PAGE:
The Easter Parade – Richard Yates
April 5, 2010 § 13 Comments
I’m almost fifty years old and I’ve never understood anything in my whole life.
~ Emily Grimes
It was a toss between reading Revolutionary Road or The Easter Parade, and the latter won because of 2 things: it’s a shorter novel, and it’s the story of two sisters, Sarah and Emily Grimes, whose lives are really as different as night and day.
The Easter Parade starts when Emily is just 5 years old, and ends with her being 50. So it’s quite obvious from the outset that the story is about her life, her ups and downs, her experiences and feelings. Her parents are divorced; she lives with her mother (who insists her daughters call her Pookie), while her dad only comes to visit several times a year.
The story doesn’t dwell much on the sisters’ childhoods, and very soon, Sarah is married, while Emily gets a scholarship in college. Emily decides she wants to major in English, and when she tells her father this, he says to her:
Good. You’ll read a lot of good books. Oh, you’ll read some that aren’t so good, too, but you’ll learn to distinguish between them. You’ll live in the world of ideas for four whole years before you have to concern yourself with anything as trivial as the demands of workaday reality – that’s what’s nice about college.
Life goes on, and with that, death also becomes inevitable. The girls’ father, Walter Grimes, dies. (I’m not giving much away, this happens quite early on in the story.) It is here that there is a sudden clear glimpse of Emily and her mindset, her personality, what lies so deep inside of her that she might not even be aware of it herself:
But she stopped crying abruptly when she realised that even that was a lie: these tears, as always before in her life, were wholly for herself – for poor, sensitive Emily Grimes whom nobody understood, and who understood nothing.
Emily was a really complex person for me. She felt like she was unsure of herself, a little odd, and sometimes she was just downright confusing. Sometimes I could completely understand why she would do or say certain things, and I would really be able to feel what she might have been feeling. But at other times, I just felt like she was completely out of her mind.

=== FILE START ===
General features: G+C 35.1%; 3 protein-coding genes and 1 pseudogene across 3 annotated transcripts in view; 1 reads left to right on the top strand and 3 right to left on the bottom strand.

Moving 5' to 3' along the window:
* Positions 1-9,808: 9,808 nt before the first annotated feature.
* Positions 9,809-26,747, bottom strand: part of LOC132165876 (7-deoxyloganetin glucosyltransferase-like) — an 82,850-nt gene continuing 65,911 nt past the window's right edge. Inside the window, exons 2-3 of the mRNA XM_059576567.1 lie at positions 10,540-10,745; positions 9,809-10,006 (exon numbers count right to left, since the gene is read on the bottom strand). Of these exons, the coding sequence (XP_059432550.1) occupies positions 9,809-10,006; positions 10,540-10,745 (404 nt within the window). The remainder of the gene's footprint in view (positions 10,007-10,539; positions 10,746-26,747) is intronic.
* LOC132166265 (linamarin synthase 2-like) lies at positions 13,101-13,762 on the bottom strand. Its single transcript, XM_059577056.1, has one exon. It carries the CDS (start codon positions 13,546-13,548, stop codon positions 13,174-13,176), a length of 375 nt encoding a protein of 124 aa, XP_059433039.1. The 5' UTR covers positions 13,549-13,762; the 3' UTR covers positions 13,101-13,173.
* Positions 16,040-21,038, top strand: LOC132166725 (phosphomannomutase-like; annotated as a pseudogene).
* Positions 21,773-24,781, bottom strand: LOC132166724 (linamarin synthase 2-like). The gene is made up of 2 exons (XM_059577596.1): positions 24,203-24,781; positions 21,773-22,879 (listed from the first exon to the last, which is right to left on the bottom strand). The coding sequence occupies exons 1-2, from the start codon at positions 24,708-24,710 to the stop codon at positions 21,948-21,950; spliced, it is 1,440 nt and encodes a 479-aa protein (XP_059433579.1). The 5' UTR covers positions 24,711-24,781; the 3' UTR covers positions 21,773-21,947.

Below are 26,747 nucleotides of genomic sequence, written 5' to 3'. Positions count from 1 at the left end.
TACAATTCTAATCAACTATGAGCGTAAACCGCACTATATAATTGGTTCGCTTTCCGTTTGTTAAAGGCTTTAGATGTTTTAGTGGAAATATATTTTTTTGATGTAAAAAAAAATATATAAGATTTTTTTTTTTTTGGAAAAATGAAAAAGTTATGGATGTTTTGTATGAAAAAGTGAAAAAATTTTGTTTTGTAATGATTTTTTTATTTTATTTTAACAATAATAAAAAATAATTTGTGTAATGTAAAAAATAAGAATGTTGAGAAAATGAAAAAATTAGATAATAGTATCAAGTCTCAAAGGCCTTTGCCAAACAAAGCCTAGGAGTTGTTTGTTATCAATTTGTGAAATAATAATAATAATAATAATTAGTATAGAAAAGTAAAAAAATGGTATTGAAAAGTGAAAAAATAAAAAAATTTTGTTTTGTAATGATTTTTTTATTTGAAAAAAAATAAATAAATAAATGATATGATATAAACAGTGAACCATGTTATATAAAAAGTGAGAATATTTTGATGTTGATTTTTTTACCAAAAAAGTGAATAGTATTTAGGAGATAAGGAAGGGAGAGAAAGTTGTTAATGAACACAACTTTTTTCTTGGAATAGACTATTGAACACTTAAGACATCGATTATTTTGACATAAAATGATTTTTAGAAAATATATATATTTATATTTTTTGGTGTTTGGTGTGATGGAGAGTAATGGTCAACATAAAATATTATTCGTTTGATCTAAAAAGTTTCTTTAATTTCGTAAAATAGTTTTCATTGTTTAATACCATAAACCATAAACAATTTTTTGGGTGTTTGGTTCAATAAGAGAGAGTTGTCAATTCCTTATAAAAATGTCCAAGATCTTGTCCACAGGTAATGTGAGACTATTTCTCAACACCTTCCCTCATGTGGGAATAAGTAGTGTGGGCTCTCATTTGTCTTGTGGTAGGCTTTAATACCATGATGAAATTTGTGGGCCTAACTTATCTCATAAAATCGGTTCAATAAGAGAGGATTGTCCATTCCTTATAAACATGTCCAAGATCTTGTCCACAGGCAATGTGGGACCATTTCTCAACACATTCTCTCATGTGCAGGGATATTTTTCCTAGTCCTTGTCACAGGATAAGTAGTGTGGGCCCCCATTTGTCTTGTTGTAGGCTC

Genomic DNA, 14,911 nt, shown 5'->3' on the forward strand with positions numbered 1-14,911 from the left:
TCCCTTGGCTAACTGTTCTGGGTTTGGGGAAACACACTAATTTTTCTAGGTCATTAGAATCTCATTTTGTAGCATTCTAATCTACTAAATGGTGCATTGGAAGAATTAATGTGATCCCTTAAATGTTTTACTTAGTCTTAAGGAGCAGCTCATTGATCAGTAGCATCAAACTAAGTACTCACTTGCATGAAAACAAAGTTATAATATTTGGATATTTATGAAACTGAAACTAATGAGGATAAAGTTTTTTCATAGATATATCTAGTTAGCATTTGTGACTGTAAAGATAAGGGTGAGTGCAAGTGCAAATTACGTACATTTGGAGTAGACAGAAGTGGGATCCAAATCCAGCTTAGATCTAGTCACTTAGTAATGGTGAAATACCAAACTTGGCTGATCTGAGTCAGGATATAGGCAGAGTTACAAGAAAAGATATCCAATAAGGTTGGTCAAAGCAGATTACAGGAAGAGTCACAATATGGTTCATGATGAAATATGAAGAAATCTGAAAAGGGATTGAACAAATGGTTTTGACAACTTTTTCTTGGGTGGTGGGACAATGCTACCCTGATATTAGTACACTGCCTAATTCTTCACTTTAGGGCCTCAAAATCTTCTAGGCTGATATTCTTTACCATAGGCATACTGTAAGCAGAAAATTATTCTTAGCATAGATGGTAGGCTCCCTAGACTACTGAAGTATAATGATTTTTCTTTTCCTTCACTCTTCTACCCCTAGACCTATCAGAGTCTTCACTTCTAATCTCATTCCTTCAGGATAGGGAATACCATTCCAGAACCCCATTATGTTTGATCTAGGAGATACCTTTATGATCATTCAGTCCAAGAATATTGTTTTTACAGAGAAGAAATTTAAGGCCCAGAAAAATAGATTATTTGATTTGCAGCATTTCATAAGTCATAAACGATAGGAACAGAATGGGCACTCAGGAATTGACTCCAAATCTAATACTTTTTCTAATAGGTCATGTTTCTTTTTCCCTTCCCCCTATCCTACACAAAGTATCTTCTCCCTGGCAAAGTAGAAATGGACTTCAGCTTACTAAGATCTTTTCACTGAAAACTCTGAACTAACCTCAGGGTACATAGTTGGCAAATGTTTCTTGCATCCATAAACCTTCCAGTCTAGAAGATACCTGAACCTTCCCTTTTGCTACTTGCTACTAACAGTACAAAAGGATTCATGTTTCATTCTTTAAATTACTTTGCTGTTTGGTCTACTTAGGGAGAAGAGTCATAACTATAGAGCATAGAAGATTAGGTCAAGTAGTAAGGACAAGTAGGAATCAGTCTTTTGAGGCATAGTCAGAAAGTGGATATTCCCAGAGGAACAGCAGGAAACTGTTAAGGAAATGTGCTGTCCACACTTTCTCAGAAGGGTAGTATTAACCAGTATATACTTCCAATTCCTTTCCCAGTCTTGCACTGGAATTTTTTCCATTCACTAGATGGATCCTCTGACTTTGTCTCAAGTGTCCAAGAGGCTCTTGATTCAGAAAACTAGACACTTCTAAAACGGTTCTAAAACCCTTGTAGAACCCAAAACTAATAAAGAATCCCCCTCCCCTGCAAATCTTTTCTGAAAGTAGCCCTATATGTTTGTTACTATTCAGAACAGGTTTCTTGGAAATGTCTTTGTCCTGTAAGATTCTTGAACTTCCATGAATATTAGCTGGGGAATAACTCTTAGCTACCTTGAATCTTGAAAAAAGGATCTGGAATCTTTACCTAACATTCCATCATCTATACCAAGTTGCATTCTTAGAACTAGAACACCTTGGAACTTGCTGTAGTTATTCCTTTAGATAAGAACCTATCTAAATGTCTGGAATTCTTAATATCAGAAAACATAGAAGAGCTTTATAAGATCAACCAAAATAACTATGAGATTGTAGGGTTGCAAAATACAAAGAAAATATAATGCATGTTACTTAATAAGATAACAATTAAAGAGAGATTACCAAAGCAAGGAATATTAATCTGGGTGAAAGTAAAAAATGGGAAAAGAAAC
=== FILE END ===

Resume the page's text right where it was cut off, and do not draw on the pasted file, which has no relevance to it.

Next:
But in a way, Emily was a very real person. The selfish thoughts that penetrate her mind are things that I believe each of us have (maybe different levels of selfishness), but not all of us are willing to admit to thinking them. Yates made her believable, made her real, made her human. Her flaws were just as important as her strengths; her emotions and thoughts were what made her Emily Grimes.
I did wish, though, that I could have gotten to know Sarah Grimes a little more. Maybe it’s because Sarah is the elder sister, and myself having a younger sister of my own, I felt like I would have connected with Sarah much more than I did with Emily. I wanted to know what was going through Sarah’s head when she got married, when she decided to move away. What did she go through when Emily was in New York? Why did she love Tony (her husband) so much? What was it like for her growing up?
At the end of the first chapter, Sarah had an accident that resulted in her needing stitches just above her eye. I think this was truly the core of everything that happened in both Sarah’s and Emily’s life; something that seemed completely irrelevant, but in the end, it was exactly this that tied the whole story together.
Sarah’s eye wasn’t damaged – her wide, deep brown eyes remained the dominant feature in a face that would become beautiful – but for the rest of her life a fine little blue-white scar wavered down from one eyebrow into the lid, like the hesitant stroke of a pencil, and Emily could never look at it without remembering how well her sister had borne pain. It reminded her too, time and again, of her own susceptibility to panic and her unfathomable dread of being alone.
A beautifully written story about life, this one.